On The Road… Again!

I'm starting to get used to living out of one of these!

It case it wasn’t apparent enough, the Postulant year has a lot of traveling: in two months, we’ve been to Camden, Philadelphia, New York City, Cincinnati, Esopus NY, and Margate City NJ, not to mention all of the daily traveling we do within an hour of our house. In keeping with this theme, we’re leaving today for a whirlwind tour of northern New Jersey and New York City in hopes of better acquainting ourselves with the ministries of Holy Name Province. Between now and Sunday night, we plan on stopping at seven different sites run by the province, ranging from suburban parishes to an innercity hotel for the mentally ill.

There’s no doubt that this will be a fast-paced trip and I unfortunately see absolutely no opportunity for posting until Monday. Check back then for some reflections and some great pictures!

Franciscan Funnies

Religious life is not all about work and prayer: laughter and joy are just as key to a healthy religious life, if not more! One of the things I love about the Franciscans is that they are very down-to-earth, enjoy having a sense of humor, and rarely put on a face of false piety. Because of this, we’ve often been depicted as foolish or simple minded in many jokes, looking less serious and organized than our Jesuit or Dominican counterparts. Obviously there’s some historic truth to this, but I think what it says most is that we embrace our sense of humor as much as anyone. I hope that the three jokes I’ve picked will bring a little laughter and joy to your busy day!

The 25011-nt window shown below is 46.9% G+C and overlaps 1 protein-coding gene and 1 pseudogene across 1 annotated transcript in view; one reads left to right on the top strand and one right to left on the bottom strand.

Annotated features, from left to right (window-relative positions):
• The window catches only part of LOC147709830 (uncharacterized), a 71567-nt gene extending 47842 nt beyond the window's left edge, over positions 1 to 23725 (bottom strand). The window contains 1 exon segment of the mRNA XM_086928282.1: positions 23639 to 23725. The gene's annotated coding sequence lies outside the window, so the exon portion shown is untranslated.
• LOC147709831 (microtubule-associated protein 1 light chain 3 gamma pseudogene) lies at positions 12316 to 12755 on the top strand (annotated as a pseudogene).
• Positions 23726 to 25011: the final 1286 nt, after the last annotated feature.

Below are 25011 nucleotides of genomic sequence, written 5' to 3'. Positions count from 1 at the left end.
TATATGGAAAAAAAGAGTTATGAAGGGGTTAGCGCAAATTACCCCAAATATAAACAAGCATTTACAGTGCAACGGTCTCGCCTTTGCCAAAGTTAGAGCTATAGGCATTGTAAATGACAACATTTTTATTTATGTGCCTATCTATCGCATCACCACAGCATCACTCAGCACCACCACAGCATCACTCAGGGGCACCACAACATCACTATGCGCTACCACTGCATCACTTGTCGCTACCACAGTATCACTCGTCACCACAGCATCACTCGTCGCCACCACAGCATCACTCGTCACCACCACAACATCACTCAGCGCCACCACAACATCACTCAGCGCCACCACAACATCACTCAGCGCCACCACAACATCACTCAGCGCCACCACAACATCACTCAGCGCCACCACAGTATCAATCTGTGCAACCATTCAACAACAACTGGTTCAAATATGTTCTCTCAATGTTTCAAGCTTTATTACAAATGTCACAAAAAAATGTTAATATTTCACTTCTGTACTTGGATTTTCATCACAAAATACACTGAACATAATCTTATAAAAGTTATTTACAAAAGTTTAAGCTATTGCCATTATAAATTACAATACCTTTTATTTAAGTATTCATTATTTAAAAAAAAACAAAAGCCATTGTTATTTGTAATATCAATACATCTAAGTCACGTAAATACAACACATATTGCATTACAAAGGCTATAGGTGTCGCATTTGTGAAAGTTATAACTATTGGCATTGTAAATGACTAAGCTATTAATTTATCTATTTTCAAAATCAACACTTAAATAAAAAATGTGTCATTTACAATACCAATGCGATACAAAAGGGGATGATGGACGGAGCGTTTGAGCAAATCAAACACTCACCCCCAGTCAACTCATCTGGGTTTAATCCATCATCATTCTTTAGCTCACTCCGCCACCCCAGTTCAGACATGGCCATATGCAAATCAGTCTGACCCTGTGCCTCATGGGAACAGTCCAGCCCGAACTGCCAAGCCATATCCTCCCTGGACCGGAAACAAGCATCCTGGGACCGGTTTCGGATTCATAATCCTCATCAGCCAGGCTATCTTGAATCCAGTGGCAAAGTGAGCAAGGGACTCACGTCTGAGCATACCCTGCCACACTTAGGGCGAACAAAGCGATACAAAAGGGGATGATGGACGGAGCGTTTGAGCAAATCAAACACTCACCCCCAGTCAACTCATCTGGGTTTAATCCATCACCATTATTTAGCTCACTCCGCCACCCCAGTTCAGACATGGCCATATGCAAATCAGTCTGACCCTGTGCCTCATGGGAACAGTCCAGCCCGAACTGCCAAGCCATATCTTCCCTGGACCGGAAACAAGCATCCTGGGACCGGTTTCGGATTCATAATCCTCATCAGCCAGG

Stranded on a deserted island: A Dominican, a Jesuit, and a Franciscan were stranded on a deserted island for many years. One day, they found a lamp buried in the sand, and out popped a Genie. The genie said to them, “Thank you so much for setting me free from my lamp! I will grant each of you one wish to show my gratitude!”

The Jesuit spoke first: “I long to be back at the university where I study and teach once more. Please, send me back, away from here!” Poof, he was gone. The Dominican spoke next: “I long to be back with the people, preaching the word of God in the streets and in the church. Please, send me back, away from here!” Poof, he was gone. After thinking long and hard, the Franciscan spoke last: “I kind of miss those guys. Can you bring them back?”

Power Outage: A Franciscan, Dominican, and Jesuit were concelebrating the Mass when the power suddenly went out in the church. The Franciscan took great joy in opportunity for simplicity, and sat in quiet prayer in the dark. The Dominican took the opportunity to give an eloquent sermon about how God is the light for the world, leading all out of darkness. Seeing the responses of his two concelebrants, the Jesuit went downstairs to the basement and fixed the fuse.